TACX Vortex Smart Vs Elite Qubo Smart

Screenshot 2017-02-18 07.26.24The Elite Qubo Digital Smart B+ was recently compared to the TACX Vortex Smart here at Athletic Tech Review.  We were surprised at the outcome since the Qubo comes in at near 190 dollars cheaper than the Vortex Smart.  Both trainers stack well against each other on paper.  Athletic Tech Review did full reviews on the Vortex Smart and Qubo Smart.  You can find those links below.  It was only natural to then compare the trainers in a head to head match below.  Also, I will provide some affiliate links to purchase either of these trainers.  Any purchase through the affiliate link helps cover the costs of doing reviews.  I purchased all of this equipment myself and with that comes some losses when reselling the trainers.

Vortex Smart Review
1. Part 1, The Build
2. Part 2, Calibration
3. Part 3, The Ride

Purchase TACX Vortex Smart

Qubo Smart Review
1. Part 1, The Build
2. Part 2, Calibration
3. Part 3, The Ride

Purchase Elite Qubo Digital Smart B+

If you want to skip all the words, you can just watch the video below.

Head to Head on Paper

On Paper
Vortex Smart Vs Qubo Smart.

The Vortex Smart and the Qubo Smart both match up on paper very well.  The two outliers here are the price point and the sprinting capacity of the Qubo Smart.  The Qubo Smart can sprint up to higher wattage numbers than the Vortex Smart and it does it at a lower price.  However, there are some drawbacks and issues with both trainers.  There is nothing wrong with either of these trainers.  I would be very happy owning either one.  I will look at these trainers in 8 rounds of competition below.  Strengths and weaknesses will be pulled out in each category and a winner will be declared by what strength is more important or what weakness is too big to overlook.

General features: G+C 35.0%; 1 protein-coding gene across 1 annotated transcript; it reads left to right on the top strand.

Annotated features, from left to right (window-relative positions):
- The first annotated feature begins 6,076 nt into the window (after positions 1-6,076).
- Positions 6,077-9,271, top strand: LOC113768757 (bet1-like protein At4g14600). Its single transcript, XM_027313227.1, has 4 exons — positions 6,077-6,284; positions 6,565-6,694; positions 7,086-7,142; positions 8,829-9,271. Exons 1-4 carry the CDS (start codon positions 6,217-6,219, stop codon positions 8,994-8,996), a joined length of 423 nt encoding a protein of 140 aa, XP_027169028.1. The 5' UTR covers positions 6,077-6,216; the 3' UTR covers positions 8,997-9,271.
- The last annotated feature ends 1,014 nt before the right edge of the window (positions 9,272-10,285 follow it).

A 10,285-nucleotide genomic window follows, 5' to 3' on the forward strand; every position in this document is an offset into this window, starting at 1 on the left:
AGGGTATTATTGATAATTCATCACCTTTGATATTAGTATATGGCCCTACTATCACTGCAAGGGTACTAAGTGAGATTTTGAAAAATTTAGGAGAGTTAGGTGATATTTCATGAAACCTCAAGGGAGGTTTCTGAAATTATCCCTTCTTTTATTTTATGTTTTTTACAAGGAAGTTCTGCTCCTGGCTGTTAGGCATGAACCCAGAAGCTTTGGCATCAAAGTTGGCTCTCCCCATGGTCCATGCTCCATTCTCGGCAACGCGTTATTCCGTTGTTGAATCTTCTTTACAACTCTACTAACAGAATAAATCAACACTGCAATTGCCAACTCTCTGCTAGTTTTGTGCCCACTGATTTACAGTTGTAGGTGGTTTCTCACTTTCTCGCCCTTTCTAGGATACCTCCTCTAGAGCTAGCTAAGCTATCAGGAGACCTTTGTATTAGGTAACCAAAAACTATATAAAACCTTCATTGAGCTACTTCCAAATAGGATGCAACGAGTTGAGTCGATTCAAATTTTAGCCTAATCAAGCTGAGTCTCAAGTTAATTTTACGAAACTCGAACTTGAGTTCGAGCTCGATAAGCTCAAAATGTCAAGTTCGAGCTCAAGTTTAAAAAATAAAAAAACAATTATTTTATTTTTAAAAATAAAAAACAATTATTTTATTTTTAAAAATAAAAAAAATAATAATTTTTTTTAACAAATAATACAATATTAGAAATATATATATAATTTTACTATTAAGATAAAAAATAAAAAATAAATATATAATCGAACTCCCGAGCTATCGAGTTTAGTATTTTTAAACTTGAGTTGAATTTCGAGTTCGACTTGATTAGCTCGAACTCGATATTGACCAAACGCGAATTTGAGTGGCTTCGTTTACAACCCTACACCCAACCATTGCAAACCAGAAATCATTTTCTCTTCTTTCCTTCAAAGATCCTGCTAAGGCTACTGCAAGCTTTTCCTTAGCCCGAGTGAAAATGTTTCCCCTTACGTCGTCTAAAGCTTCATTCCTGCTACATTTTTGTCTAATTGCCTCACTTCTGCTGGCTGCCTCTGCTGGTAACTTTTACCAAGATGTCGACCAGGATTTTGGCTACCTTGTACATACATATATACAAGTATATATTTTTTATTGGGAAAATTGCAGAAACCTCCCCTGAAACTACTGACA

Round 1: Style

Vortex Style
Vortex Smart looks better.

In Round 1, we look at the style of the trainer and how well put together it is.  The Vortex Smart has a more refined look than the Qubo Smart.  There is no denying this.  The decals are all flush on the Vortex Smart.  The colors all match the resistance unit which is well put together and the resistance unit is well engineered giving a polished look.  The Qubo Smart is very rough around the edges.  The decals are peeling off and not fully seating along with the very cheap plastic that holds the resistance unit together.  The win for Round 1 goes to the TACX Vortex Smart.

Round 2: Build

Wide base plate for stability.